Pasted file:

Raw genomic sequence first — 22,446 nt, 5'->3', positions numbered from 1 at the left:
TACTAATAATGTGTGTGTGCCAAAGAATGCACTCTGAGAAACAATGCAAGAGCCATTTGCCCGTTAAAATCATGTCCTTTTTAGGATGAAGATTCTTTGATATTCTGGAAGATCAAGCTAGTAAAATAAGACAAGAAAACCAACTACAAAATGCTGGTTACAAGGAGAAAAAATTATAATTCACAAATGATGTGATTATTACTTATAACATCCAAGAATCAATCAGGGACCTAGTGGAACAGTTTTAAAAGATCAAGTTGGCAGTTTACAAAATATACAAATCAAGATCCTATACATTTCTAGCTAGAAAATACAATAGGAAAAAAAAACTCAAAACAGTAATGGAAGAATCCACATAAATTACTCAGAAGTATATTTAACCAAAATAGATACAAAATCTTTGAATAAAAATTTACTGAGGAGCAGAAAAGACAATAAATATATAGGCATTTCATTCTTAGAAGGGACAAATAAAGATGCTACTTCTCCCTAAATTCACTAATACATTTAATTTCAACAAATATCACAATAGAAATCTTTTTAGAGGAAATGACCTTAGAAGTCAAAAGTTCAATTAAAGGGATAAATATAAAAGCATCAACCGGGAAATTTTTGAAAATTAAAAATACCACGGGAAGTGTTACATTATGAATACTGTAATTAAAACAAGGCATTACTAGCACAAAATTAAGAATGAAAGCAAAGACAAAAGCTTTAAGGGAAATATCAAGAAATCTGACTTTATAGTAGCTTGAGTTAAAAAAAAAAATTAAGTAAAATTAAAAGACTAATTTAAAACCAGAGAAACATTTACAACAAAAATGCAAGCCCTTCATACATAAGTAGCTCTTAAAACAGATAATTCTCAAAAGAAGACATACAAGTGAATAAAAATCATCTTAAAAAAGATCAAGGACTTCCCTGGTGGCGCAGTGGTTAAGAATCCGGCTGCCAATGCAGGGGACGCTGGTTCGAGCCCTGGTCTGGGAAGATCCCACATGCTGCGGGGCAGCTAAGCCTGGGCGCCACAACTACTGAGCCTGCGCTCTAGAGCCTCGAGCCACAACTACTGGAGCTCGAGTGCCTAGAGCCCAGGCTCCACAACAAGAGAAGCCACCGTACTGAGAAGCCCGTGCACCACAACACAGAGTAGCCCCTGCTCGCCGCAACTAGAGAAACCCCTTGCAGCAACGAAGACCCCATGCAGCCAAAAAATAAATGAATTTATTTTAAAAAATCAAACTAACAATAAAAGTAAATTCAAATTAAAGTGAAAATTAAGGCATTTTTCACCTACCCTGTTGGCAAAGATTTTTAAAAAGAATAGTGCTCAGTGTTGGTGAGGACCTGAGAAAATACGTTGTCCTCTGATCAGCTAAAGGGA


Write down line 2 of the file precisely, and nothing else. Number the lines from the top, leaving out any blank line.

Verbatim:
TACTAATAATGTGTGTGTGCCAAAGAATGCACTCTGAGAAACAATGCAAGAGCCATTTGCCCGTTAAAATCATGTCCTTTTTAGGATGAAGATTCTTTGATATTCTGGAAGATCAAGCTAGTAAAATAAGACAAGAAAACCAACTACAAAATGCTGGTTACAAGGAGAAAAAATTATAATTCACAAATGATGTGATTATTACTTATAACATCCAAGAATCAATCAGGGACCTAGTGGAACAGTTTTAAAAGATCAAGTTGGCAGTTTACAAAATATACAAATCAAGATCCTATACATTTCTAGCTAGAAAATACAATAGGAAAAAAAAACTCAAAACAGTAATGGAAGAATCCACATAAATTACTCAGAAGTATATTTAACCAAAATAGATACAAAATCTTTGAATAAAAATTTACTGAGGAGCAGAAAAGACAATAAATATATAGGCATTTCATTCTTAGAAGGGACAAATAAAGATGCTACTTCTCCCTAAATTCACTAATACATTTAATTTCAACAAATATCACAATAGAAATCTTTTTAGAGGAAATGACCTTAGAAGTCAAAAGTTCAATTAAAGGGATAAATATAAAAGCATCAACCGGGAAATTTTTGAAAATTAAAAATACCACGGGAAGTGTTACATTATGAATACTGTAATTAAAACAAGGCATTACTAGCACAAAATTAAGAATGAAAGCAAAGACAAAAGCTTTAAGGGAAATATCAAGAAATCTGACTTTATAGTAGCTTGAGTTAAAAAAAAAAATTAAGTAAAATTAAAAGACTAATTTAAAACCAGAGAAACATTTACAACAAAAATGCAAGCCCTTCATACATAAGTAGCTCTTAAAACAGATAATTCTCAAAAGAAGACATACAAGTGAATAAAAATCATCTTAAAAAAGATCAAGGACTTCCCTGGTGGCGCAGTGGTTAAGAATCCGGCTGCCAATGCAGGGGACGCTGGTTCGAGCCCTGGTCTGGGAAGATCCCACATGCTGCGGGGCAGCTAAGCCTGGGCGCCACAACTACTGAGCCTGCGCTCTAGAGCCTCGAGCCACAACTACTGGAGCTCGAGTGCCTAGAGCCCAGGCTCCACAACAAGAGAAGCCACCGTACTGAGAAGCCCGTGCACCACAACACAGAGTAGCCCCTGCTCGCCGCAACTAGAGAAACCCCTTGCAGCAACGAAGACCCCATGCAGCCAAAAAATAAATGAATTTATTTTAAAAAATCAAACTAACAATAAAAGTAAATTCAAATTAAAGTGAAAATTAAGGCATTTTTCACCTACCCTGTTGGCAAAGATTTTTAAAAAGAATAGTGCTCAGTGTTGGTGAGGACCTGAGAAAATACGTTGTCCTCTGATCAGCTAAAGGGA